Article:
- [math]\displaystyle{ \begin{align}Q(x) &\approx x\prod_{p\ \text{prime}} \left(1-\frac{1}{p^2}\right) = x\prod_{p\ \text{prime}} \frac{1}{(1-\frac{1}{p^2})^{-1}}\\ &=x\prod_{p\ \text{prime}} \frac{1}{1+\frac{1}{p^2}+\frac{1}{p^4}+\cdots} = \frac{x}{\sum_{k=1}^\infty \frac{1}{k^2}} = \frac{x}{\zeta(2)} = \frac{6x}{\pi^2}.\end{align} }[/math]

This argument can be made rigorous for getting the estimate (using big O notation)

- [math]\displaystyle{ Q(x) = \frac{6x}{\pi^2} + O\left(\sqrt{x}\right). }[/math]

*Sketch of a proof:* the above characterization gives

- [math]\displaystyle{ Q(x)=\sum_{n\leq x} \sum_{d^2\mid n} \mu(d)=\sum_{d\leq x} \mu(d)\sum_{n\leq x, d^2\mid n}1=\sum_{d\leq x} \mu(d)\left\lfloor\frac{x}{d^2}\right\rfloor; }[/math]

observing that the last summand is zero for [math]\displaystyle{ d\gt \sqrt{x} }[/math], it results that

- [math]\displaystyle{ \begin{align}Q(x)&=\sum_{d\leq\sqrt{x}} \mu(d)\left\lfloor\frac{x}{d^2}\right\rfloor =\sum_{d\leq\sqrt{x}} \frac{x\mu(d)}{d^2}+O\left(\sum_{d\leq\sqrt{x}} 1\right) =x\sum_{d\leq\sqrt{x}} \frac{\mu(d)}{d^2}+O(\sqrt{x})\\ &=x\sum_{d} \frac{\mu(d)}{d^2}+O\left(x\sum_{d\gt \sqrt{x}}\frac{1}{d^2}+\sqrt{x}\right) =\frac{x}{\zeta(2)}+O(\sqrt{x}). \end{align} }[/math]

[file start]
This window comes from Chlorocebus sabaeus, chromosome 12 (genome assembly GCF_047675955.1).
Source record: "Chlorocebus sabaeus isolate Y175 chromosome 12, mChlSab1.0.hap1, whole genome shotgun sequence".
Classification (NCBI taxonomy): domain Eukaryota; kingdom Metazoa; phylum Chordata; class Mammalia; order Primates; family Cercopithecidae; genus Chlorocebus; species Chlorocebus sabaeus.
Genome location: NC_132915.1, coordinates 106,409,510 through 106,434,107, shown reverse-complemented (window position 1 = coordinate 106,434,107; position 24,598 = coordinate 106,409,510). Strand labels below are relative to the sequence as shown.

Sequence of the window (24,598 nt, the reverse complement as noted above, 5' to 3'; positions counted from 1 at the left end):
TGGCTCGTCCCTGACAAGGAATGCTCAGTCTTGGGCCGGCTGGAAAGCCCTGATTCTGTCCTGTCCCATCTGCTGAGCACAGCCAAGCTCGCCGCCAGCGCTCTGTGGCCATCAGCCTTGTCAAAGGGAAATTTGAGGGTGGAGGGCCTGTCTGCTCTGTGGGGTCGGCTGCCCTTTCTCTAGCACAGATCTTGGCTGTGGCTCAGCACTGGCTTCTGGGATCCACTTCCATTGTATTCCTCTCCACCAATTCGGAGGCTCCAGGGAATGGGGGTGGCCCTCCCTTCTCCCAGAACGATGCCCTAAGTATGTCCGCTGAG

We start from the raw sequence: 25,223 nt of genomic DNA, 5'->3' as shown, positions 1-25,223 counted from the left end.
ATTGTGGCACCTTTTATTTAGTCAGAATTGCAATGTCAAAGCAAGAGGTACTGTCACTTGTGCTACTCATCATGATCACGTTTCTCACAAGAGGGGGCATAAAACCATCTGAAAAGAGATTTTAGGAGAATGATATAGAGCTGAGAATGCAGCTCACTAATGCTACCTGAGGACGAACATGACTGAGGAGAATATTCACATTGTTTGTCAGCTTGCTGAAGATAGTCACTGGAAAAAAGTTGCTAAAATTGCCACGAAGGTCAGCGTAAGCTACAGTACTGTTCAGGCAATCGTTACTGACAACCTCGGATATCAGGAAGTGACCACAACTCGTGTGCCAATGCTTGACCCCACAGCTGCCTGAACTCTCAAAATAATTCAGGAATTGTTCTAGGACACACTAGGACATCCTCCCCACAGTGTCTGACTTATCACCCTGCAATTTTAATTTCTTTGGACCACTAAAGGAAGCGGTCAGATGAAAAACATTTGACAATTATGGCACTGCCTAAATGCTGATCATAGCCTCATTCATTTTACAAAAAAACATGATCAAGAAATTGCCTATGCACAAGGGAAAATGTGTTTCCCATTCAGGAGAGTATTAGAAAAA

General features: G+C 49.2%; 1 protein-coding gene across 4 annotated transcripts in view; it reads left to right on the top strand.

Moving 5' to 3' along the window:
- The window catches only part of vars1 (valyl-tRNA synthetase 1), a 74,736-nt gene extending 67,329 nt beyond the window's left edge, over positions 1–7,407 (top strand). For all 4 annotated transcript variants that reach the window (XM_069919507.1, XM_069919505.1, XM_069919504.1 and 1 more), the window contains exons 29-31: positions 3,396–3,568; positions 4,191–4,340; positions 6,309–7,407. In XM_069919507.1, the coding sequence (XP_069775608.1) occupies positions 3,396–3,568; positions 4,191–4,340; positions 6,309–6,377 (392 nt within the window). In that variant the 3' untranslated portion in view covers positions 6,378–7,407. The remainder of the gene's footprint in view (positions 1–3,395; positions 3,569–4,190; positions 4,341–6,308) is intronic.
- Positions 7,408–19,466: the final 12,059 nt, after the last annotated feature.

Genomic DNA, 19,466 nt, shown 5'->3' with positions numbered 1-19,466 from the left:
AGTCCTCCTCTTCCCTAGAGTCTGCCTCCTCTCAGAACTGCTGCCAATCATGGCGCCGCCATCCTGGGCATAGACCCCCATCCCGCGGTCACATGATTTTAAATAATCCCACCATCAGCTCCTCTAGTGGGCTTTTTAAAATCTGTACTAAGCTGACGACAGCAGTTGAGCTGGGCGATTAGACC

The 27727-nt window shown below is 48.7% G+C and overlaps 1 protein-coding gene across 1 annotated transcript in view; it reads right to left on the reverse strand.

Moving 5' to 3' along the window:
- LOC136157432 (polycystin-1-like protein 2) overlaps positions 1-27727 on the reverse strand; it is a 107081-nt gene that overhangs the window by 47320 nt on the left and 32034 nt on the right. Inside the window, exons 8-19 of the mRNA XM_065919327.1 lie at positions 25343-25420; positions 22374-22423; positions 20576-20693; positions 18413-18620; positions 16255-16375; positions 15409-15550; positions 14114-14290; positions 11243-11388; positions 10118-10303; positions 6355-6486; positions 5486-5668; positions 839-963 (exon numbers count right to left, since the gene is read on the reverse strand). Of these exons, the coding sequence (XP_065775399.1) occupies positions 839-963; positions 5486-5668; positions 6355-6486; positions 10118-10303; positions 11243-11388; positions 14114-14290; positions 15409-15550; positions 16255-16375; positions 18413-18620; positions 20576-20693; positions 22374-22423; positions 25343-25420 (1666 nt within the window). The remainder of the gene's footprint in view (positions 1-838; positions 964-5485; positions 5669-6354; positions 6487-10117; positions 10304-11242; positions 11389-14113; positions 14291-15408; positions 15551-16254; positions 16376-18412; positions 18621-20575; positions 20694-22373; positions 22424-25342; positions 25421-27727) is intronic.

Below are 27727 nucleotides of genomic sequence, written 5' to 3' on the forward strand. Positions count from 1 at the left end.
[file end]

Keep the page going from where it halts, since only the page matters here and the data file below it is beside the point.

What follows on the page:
By exploiting the largest known zero-free region of the Riemann zeta function Arnold Walfisz improved the approximation to^{[4]}

- [math]\displaystyle{ Q(x) = \frac{6x}{\pi^2} + O\left(x^{1/2}\exp\left(-c\frac{(\log x)^{3/5}}{(\log\log x)^{1/5}}\right)\right), }[/math]

for some positive constant *c*.

Under the Riemann hypothesis, the error term can be reduced to^{[5]}

- [math]\displaystyle{ Q(x) = \frac{x}{\zeta(2)} + O\left(x^{17/54+\varepsilon}\right) = \frac{6}{\pi^2}x + O\left(x^{17/54+\varepsilon}\right). }[/math]

In 2015 the error term was further reduced to^{[6]}

- [math]\displaystyle{ Q(x) = \frac{6}{\pi^2}x + O\left(x^{11/35+\varepsilon}\right). }[/math]

The asymptotic/natural density of square-free numbers is therefore